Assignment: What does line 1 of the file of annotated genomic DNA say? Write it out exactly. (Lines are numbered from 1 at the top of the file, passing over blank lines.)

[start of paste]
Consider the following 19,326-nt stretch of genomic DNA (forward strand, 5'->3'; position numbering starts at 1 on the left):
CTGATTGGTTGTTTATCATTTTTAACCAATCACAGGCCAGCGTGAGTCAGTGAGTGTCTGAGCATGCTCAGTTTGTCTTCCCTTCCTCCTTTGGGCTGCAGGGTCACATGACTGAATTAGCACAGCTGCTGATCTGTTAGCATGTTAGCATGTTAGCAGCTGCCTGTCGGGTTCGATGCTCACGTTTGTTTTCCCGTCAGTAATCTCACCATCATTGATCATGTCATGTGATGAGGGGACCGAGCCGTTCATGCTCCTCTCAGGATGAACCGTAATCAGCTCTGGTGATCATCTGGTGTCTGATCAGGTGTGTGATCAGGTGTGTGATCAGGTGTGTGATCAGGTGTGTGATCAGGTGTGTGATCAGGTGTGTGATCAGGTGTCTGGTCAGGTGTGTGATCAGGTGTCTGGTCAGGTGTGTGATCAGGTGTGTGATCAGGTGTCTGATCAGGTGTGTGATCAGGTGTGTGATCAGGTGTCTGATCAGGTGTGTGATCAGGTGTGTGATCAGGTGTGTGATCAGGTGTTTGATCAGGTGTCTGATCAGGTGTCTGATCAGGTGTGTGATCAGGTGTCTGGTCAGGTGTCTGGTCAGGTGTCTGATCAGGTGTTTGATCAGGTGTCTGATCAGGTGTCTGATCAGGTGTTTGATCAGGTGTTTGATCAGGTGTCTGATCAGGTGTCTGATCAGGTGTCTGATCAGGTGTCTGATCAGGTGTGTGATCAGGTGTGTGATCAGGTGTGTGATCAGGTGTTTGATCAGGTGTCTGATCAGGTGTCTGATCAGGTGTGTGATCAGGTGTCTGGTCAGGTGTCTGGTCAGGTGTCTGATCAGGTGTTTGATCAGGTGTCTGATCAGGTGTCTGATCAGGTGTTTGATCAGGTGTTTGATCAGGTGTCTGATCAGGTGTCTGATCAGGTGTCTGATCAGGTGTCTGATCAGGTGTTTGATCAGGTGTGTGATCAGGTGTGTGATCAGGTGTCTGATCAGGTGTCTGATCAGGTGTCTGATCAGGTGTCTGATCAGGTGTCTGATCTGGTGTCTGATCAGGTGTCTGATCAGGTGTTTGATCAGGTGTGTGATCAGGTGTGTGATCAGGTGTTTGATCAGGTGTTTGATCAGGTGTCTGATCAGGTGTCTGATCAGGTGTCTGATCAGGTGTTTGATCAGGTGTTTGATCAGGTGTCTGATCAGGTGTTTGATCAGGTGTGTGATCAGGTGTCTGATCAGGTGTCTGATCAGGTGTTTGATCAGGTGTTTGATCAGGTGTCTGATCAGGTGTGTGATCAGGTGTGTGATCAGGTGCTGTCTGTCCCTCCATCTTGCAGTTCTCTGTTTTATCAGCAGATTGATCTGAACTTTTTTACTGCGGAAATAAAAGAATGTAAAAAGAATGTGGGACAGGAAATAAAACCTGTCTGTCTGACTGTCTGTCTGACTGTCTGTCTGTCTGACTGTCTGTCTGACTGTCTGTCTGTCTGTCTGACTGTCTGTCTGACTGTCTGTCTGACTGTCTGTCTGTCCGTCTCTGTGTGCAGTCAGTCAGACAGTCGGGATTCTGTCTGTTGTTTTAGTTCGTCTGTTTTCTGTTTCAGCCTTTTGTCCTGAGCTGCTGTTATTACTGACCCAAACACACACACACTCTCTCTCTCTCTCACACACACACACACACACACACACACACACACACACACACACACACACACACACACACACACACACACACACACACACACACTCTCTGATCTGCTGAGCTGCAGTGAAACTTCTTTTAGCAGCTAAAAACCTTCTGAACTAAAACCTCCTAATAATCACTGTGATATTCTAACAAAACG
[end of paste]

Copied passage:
Consider the following 19,326-nt stretch of genomic DNA (forward strand, 5'->3'; position numbering starts at 1 on the left):